Plotting Difficult Topics: Wickedness, Guilt

This is part of a series of posts on Plotting Difficult Topics

In Inviting the Wolf In: Thinking About Difficult Stories by Loren Niemi and Elizabeth Ellis, the authors recognize that how you approach a difficult subject can make huge differences in voice, POV, plot and resolution. They suggest 32 different approaches and this series of posts works out those approaches for the following scenario.

The Scenario: A girl watches her mother place a box of candy on the highest book shelf; the candy is meant as a birthday gift for the girl’s grandmother. The girl decides to sneak up and steal/eat some of the candy.

Wickedness, Guilt/Shame

  • Wickedness, Guilt/shame, Testimony

    When her fingernail slit the plastic, a small thrill shot through her. The chocolate melting in her mouth–oh, chocolate, made specially to melt at body temperature, made specially to tempt the human body–pleased her. Coconut bits gave just enough crunch.
    But then came the hour of reckoning. Of a bowed head, of bright red cheeks. Mom made her try to sell the rest of the candies in the box to earn enough to buy a new box. It was a hour of begging: Please buy a piece. I only need ten more cents to buy a new box.
    It was an hour of a brother, a sister taking pity, pulling coins out of hiding, opening up their own budget books and recording: One piece of chocolate coconut candy, 5 cents.
    Humiliation was the flavor of the day.

  • Wickedness, Guilt/shame, Confession

    She looked at her budget notebook in dismay. The box of candy cost $1.50. But she only had $0.80. Where would she get another seventy cents?
    Mom said, “You’ll have to sell the other pieces. Today’s allowance day. See if any of your brothers or sisters will buy a piece.”
    She made a sign: Candy, 5 Cents.
    She sat the half-empty box on a table and propped up the sign. She didn’t remember how long she sat there.
    She had stolen her grandmother’s birthday gift and eaten half the candy. She deserved this.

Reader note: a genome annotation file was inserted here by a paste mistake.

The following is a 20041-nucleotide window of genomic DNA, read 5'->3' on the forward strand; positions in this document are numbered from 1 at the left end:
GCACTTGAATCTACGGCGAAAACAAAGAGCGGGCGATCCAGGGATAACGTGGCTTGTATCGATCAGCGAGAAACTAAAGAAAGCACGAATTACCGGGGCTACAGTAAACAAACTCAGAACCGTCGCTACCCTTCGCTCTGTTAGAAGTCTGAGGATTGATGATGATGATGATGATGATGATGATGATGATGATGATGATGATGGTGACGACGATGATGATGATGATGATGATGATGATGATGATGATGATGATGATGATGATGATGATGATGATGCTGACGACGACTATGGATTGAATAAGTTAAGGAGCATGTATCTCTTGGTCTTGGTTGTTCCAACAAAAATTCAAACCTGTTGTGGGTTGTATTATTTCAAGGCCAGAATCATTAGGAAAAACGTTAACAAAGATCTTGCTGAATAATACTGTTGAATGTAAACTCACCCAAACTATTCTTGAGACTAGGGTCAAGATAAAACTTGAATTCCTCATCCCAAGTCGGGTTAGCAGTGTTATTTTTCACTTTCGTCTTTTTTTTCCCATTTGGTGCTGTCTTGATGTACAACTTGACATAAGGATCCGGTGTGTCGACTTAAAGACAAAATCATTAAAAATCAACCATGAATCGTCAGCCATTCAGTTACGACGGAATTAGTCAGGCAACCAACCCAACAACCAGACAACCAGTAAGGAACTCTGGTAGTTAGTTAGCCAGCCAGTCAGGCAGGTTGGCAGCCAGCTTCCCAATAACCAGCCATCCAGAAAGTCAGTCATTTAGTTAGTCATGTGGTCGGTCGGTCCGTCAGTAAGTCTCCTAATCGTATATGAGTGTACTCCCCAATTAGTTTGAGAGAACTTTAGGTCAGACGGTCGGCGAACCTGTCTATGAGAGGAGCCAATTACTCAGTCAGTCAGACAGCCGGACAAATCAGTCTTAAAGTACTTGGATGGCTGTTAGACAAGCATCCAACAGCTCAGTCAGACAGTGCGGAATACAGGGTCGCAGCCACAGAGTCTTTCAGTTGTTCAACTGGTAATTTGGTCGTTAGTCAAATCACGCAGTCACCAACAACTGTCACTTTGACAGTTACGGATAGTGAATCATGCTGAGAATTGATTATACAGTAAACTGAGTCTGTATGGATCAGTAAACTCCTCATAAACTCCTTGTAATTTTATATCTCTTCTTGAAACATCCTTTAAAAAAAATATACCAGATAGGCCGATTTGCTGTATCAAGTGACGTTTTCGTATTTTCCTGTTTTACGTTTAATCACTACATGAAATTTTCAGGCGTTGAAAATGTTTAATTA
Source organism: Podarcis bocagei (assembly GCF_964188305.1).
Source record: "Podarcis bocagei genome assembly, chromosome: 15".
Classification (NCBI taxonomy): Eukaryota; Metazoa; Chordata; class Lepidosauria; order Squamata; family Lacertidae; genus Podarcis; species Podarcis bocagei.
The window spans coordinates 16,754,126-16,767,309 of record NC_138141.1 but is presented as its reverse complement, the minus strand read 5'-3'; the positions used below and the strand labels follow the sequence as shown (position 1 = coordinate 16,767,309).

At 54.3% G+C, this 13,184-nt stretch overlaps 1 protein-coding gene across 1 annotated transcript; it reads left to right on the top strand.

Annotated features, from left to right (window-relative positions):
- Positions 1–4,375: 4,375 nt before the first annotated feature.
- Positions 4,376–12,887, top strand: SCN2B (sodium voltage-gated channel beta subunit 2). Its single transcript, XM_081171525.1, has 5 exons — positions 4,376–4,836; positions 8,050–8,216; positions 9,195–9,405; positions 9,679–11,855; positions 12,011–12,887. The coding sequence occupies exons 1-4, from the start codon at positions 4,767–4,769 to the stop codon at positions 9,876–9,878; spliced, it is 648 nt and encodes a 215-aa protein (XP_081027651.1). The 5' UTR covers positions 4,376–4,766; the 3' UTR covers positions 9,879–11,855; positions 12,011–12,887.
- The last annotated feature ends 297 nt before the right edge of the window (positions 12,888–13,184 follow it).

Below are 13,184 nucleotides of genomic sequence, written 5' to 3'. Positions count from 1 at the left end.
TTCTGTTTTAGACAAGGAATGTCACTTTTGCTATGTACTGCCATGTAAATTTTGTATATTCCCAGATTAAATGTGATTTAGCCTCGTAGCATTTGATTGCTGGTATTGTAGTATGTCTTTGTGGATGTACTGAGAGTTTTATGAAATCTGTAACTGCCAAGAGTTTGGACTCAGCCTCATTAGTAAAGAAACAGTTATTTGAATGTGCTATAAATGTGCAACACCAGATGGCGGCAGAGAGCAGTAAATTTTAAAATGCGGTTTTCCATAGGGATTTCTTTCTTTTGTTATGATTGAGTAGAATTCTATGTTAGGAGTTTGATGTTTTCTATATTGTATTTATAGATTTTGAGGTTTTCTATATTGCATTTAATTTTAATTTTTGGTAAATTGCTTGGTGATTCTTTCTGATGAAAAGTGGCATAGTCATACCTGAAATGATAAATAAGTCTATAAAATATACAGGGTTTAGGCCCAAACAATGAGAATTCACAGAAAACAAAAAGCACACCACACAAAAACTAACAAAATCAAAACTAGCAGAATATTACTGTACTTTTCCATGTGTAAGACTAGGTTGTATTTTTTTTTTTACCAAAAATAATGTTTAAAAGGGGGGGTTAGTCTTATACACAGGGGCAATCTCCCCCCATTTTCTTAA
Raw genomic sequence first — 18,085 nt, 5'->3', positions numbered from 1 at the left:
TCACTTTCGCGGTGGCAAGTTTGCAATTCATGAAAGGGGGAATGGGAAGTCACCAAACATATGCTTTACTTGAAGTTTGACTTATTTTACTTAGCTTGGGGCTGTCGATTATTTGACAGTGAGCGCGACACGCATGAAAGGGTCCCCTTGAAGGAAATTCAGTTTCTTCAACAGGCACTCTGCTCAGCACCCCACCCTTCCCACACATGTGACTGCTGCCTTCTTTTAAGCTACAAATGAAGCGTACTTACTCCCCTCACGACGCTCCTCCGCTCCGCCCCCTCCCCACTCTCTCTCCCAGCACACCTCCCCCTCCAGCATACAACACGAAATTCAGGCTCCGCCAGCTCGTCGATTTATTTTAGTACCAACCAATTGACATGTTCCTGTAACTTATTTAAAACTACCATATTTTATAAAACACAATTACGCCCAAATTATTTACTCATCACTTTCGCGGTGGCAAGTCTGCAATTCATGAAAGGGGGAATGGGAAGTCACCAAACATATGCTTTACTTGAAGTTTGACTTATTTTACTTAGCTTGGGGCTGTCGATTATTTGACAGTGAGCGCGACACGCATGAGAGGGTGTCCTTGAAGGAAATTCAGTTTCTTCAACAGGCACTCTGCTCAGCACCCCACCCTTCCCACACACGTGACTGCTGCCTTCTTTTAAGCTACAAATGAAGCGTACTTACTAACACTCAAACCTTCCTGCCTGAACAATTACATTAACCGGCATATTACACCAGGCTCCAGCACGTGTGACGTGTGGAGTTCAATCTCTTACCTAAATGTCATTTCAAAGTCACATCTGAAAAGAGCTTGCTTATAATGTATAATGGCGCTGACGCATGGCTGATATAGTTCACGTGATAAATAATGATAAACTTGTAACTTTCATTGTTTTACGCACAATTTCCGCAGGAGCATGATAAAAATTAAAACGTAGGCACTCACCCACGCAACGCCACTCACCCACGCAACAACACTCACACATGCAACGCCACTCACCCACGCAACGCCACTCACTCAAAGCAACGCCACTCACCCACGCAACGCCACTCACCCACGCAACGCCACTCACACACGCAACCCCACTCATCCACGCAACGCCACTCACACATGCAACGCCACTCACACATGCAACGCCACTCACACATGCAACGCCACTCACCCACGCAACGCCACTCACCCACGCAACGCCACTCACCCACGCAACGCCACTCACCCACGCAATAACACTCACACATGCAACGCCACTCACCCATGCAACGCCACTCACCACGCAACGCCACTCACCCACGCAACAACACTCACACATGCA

• Wickedness, Guilt/Shame, Therapy

    At that moment, she realized something about her mother. She was a hard woman, not given to forgiveness. But she realized something else, too. Sis was as unlike their mother as ever a child could be. Because Sis quietly pulled out her piggy bank, emptied it and in one quick act of mercy, she paid 75 cents for the rest of the candy. And then, she split the candy she’d bought into three piles: one for her, one for baby brother and one for me, her little sister. My Sis’s name in heaven must be Mercy.

  • Wickedness, Guilt/Shame, Transformation

    Stealing wasn’t hard. Hiding what she’d done wasn’t hard. Even getting found out (after brother tattled) wasn’t hard, either.
    The hard part was trying to make it right. The humiliation of sitting there, trying to sell the rest of the box. Begging stingy brothers to part with a nickel, when all they wanted was to tease and accuse and make the birthday celebration for Gran a torture.
    But she did sit there. She did get enough money. And when Gran came, Ma pushed her forward–she was chosen to give the box to Gran, got to see her smile and got to sit beside her small rose-smelling figure as she opened the box, took a deep breath of chocolate and smiled.

This is part of a series of posts on Plotting Difficult Topics

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